Storage, Back-ups & Security
Accessibility of any data is dependent on the quality of the storage medium and availability of software to view the data.
- Store data in a non-proprietary or open standard format for long-term readability (see Data Organization)
- CD's and DVD's are not reliable in the long-term, copy or migrate data to new media between 2-5 years after creation
- Check the data integrity of stored data files at regular intervals
- See Security concerns listed below
General Purpose Storage Services at UA
These are general purpose storage options that are available campus-wide to UA researchers for data storage. Your department or school IT department may have additional options.
On their own, these options are not intended as long-term archival storage and the risk of data loss is higher without a backup strategy. For other long-term options see Data Sharing & Archiving. Also see the UA Data Retention Policy.
||50 GB||Free||No||UA-recommended storage location. Integrates with OSF.|
|50 GB||Free||HIPAA||Special box account that is certified for HIPAA compliance.|
||1 TB||Free||No||Integrates well with other Office 365 services (Outlook, Office, etc). OneDrive integrates with OSF.|
||15 GB*||Free||No||Via the university's Google Workspace for Education subscription. Integrates with OSF.
*On April 1, 2023, Google ended unlimited storage. We do not recommend planning for using Drive as a long term storage option for large amounts of data moving forward.
|50 GB / 500 GB / 20TB||Free||No||
High performance storage, not backed up. Requires an HPC account (must be sponsored by a UA faculty member). PI's receive an extra 500GB. An xdisk allocation of up to 20TB can be requested (300 days max)
|HPC Tier 2||1 TB||Free*||No||Amazon S3 storage. Requires an HPC PI account (for access) and KFS account (for billing). *The first terabyte and all egress charges are subsidized by UITS. Storage beyond 1TB will be billed by AWS.|
|HPC Rented Storage||None||$47.35 per TB per yr||No||Not mounted to HPC nodes.|
|HPC Buy-in||133 TB||$120,000||No||For those that need less than 133 TB, the above options are better.|
||Varies||Free||No||Long-term archival storage intended for data publication in support of journal articles and completed research projects. Not for general purpose use (see previous entries for such options). Quotas vary and justified quota increase requests will be considered.|
Refer to Archiving options at UA for a comparison of ReDATA, Tier 2, and rented storage.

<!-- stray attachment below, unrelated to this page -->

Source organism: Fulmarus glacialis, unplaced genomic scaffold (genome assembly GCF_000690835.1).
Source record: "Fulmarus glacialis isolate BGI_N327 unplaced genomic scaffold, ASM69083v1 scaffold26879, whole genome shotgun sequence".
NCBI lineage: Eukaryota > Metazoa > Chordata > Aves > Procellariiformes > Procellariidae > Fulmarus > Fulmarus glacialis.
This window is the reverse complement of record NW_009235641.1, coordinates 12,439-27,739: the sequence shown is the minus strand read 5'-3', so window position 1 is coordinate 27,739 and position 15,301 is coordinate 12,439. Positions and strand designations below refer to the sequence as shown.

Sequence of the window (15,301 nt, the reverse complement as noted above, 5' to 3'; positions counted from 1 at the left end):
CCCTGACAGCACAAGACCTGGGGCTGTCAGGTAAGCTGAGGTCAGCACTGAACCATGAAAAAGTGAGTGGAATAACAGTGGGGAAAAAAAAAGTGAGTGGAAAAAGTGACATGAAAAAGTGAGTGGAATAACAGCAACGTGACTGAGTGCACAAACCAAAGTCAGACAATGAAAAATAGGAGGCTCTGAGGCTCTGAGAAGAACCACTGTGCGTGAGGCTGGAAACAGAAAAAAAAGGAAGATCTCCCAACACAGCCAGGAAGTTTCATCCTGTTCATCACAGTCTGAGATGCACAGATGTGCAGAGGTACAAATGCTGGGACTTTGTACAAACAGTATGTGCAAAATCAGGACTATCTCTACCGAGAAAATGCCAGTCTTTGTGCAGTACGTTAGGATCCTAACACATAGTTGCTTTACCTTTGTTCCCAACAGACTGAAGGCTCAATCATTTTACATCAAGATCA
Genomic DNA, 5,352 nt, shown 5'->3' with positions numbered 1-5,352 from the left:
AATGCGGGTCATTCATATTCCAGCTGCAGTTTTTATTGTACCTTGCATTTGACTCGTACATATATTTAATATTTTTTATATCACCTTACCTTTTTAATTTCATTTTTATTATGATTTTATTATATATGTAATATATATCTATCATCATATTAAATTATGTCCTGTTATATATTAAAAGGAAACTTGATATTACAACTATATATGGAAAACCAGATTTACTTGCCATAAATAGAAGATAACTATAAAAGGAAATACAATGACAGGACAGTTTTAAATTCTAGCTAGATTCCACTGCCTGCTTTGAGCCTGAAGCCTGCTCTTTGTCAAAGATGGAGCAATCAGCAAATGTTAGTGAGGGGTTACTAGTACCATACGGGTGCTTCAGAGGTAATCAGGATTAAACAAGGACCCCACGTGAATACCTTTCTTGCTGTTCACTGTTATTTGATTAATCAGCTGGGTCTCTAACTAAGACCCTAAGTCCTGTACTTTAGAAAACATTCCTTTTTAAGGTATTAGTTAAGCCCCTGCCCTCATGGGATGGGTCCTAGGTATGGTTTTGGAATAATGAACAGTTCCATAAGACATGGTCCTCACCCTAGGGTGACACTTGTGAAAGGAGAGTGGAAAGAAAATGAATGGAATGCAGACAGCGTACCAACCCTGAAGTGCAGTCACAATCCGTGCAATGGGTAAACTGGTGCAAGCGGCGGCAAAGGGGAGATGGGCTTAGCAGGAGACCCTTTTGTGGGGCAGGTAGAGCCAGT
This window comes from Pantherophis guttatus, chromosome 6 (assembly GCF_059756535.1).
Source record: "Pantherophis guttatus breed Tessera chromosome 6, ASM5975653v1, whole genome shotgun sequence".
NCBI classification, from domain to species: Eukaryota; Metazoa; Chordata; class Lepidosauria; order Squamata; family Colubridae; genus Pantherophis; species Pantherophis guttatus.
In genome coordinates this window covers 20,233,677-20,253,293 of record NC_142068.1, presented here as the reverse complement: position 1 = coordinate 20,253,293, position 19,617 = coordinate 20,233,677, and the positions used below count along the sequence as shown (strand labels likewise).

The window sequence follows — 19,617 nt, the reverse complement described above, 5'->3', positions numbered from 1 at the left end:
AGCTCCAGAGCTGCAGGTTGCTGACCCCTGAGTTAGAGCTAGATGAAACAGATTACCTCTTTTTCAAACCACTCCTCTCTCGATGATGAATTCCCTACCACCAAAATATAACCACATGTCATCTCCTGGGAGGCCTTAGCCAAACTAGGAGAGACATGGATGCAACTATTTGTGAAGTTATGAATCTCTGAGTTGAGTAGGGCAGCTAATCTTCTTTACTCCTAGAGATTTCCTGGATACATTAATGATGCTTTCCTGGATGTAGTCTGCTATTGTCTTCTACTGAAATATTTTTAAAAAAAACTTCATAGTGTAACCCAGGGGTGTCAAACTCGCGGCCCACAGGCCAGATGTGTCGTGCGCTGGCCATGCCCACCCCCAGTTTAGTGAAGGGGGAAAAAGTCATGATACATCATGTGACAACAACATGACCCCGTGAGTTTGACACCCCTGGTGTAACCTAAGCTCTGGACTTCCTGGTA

An essential element of data management is making back-ups of your files. This will protect against damage or loss due to hardware failure, software or media faults, virus or hacking, power failure and human error. Back-ups involve making copies that can be used to restore original data if there is a loss of data.
It is recommended that you have three back-up copies (original, external but local to your institution, and external at a remote location). Check the integrity of your data on a regular basis using checksum. Create a back-up schedule, use reliable back-up medium, and test your back-up system by testing file restores. The following are some locations for backing up your data:
- Personal Computer
- Departmental or University Server
- Tape Backups
- Subject archive (repository)
- External Hard Drives
- Cloud Storage
- CDs or DVDs are NOT Recommended
Privacy & Security
You need to consider how you are going to provide physical security, network security and security of computer systems and files to protect your data from unauthorized access, changes to data, and disclosure or destruction of data. For protected health information (PHI) or other data that is protected by regulatory requirements (ITAR, CUI, etc.), see the relevant policies: Human Subjects Protection Program Data Security and Records Retention, Export Control Program, HIPAA Privacy Program, Research Computing, or your departmental IT.
- Restrict access to buildings and rooms where data is kept
- Only allow trusted individuals to trouble-shoot computer problems
- Store confidential or sensitive data on computers not connected to an external network (such as the internet)
- Keep firewall and security-related upgrades and patches to operating systems up-to-date
Computer Systems and Files
- Use passwords on files and computers
- Don't send confidential data by email or FTP (use encryption if you must send files)
- Keep virus protection up to date
The Information Security Office has more guidance on security and disposal for administrative data. They have also developed the Information Resource Classification Standard and the Information Handling Standard (formerly know as the Data Classification and Handling Standard) that specify the protections and protocols needed to store and transmit certain kinds of information. To access the standards, you must be on campus or logged in via VPN.